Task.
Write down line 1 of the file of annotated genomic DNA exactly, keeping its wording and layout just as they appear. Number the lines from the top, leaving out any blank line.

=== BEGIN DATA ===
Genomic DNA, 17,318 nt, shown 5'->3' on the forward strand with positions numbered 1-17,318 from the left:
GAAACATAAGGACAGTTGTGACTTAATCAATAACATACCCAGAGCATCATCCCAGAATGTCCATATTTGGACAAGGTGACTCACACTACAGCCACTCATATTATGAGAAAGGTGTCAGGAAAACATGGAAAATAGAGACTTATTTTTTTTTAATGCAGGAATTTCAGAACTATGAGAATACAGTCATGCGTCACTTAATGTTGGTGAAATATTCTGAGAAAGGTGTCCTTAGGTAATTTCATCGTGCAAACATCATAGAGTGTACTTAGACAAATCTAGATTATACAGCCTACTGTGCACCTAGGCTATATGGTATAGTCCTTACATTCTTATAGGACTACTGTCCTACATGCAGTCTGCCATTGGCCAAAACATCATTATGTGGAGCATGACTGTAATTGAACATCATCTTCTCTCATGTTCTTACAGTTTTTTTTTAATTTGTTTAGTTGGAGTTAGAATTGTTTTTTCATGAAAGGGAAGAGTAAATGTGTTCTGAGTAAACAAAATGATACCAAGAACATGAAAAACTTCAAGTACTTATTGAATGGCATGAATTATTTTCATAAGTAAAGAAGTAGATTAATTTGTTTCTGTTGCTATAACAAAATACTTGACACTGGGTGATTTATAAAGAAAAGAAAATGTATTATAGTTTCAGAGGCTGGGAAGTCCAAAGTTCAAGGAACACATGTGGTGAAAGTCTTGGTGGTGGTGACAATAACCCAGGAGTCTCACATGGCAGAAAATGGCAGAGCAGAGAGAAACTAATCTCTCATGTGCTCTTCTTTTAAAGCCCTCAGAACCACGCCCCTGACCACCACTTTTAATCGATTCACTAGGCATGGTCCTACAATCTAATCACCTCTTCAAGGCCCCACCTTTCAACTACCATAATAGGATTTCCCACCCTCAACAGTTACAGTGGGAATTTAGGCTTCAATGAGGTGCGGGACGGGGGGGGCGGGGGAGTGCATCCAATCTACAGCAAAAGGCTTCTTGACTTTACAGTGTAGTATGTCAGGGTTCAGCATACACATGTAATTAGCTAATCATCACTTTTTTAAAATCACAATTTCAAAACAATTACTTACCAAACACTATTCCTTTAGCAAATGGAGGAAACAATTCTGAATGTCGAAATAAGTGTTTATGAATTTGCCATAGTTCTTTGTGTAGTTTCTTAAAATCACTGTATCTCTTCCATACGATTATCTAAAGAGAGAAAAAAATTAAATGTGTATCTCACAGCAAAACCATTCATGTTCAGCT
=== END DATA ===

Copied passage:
Genomic DNA, 17,318 nt, shown 5'->3' on the forward strand with positions numbered 1-17,318 from the left: